Anytime spent with friends, family, and God – – all rolled into one experience – – is a true grace from God Himself.  Amen, Amen, Amen!!!

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 Joke of the Day:

 

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Today’s reflection: Jesus responds to the murmurs of the crowd, who wonders what He means when He says, He “came down from heaven”.  What are your “murmurs” towards Jesus?

 (NAB John 6:41-51) 41 The Jews murmured about him because he said, “I am the bread that came down from heaven,” 42 and they said, “Is this not Jesus, the son of Joseph?  Do we not know his father and mother?  Then how can he say, ‘I have come down from heaven’?”  43 Jesus answered and said to them, “Stop murmuring among yourselves.  44 No one can come to me unless the Father who sent me draw him, and I will raise him on the last day.  45 It is written in the prophets: ‘They shall all be taught by God.’  Everyone who listens to my Father and learns from him comes to me.  46 Not that anyone has seen the Father except the one who is from God; he has seen the Father.  47 Amen, amen, I say to you, whoever believes has eternal life.  48 I am the bread of life.  49 Your ancestors ate the manna in the desert, but they died; 50 this is the bread that comes down from heaven so that one may eat it and not die.  51 I am the living bread that came down from heaven; whoever eats this bread will live forever; and the bread that I will give is my flesh for the life of the world.”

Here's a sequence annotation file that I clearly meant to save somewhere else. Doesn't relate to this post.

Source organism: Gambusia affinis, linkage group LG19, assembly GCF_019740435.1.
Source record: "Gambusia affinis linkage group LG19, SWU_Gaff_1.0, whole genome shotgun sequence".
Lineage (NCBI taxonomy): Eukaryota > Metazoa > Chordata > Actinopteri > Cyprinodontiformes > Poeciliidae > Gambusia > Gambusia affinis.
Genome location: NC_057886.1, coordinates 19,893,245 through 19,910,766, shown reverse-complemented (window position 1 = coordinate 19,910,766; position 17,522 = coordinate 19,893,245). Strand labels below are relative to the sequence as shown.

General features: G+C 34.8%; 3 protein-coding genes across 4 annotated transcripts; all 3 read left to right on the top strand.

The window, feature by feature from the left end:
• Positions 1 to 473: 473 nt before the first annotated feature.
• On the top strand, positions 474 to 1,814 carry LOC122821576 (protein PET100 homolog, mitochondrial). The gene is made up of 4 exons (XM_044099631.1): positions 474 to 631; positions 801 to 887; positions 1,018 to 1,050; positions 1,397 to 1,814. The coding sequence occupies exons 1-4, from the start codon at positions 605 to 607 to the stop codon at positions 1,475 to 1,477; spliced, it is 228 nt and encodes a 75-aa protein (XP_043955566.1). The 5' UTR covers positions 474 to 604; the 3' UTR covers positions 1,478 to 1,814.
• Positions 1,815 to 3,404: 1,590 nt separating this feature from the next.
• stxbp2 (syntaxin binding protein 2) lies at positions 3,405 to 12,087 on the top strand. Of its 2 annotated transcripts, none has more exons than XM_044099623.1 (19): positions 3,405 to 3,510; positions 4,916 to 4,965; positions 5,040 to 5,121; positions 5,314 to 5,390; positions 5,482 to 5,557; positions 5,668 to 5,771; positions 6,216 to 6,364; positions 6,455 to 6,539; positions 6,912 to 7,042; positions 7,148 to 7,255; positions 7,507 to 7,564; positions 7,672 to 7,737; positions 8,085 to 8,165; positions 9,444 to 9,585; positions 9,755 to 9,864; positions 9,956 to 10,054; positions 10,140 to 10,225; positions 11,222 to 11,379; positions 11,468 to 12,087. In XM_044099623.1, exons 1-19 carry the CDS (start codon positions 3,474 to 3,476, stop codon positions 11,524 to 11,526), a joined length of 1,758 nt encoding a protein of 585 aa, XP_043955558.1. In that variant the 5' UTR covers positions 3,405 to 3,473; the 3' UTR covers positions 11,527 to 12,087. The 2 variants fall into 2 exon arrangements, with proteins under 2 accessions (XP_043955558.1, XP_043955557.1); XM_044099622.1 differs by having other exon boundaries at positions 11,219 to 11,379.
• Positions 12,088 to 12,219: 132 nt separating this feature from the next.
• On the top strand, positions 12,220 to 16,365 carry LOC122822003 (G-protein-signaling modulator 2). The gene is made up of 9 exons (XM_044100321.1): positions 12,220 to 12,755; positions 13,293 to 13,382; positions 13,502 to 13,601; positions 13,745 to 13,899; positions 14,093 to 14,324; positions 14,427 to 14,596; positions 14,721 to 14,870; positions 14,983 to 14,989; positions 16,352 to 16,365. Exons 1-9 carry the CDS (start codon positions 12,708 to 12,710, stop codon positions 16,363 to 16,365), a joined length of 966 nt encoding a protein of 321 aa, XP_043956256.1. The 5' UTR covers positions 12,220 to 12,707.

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Gospel Reflection:

 

On this Sunday, we continue to read from the “Bread of Life discourse” found in the sixth chapter of John’s Gospel.  We have been reading from this chapter for the past two Sundays and will continue to read from it for another two.  (Since I have grown to love John’s unique multi-dimensional viewpoint of Jesus Christ, one month of solely John’s Gospel (at the Sunday Mass) is totally awesome.).  Last week, the crowd with whom Jesus had been dealing for two liturgical weeks now asked Him for a sign which would show that He truly came from God. (So, He’s not a magician or con-artist).  Jesus replied by saying that “HE” is “THE” sign ANDthe bread of life” truly sent by God!

Today’s Gospel begins with a report that the Jews (the crowd) are “murmuring” about Jesus’ claim regarding His identity.  After all, they knew Jesus’ family (Mary and Joseph). So, they could not comprehend what Jesus meant when He said that He “came down from heaven” (John 6:41).  Jesus responds to the crowds request by saying, “Only those who are chosen by God will recognize Him” (John 6:44) as the one sent by God; this is (and will be) a recurring theme in John’s Gospel.  WOW!  Reflect on the fact that God chooses those who will have faith in Jesus. (And He always chooses those who wish to follow Him – – to come to Him!!)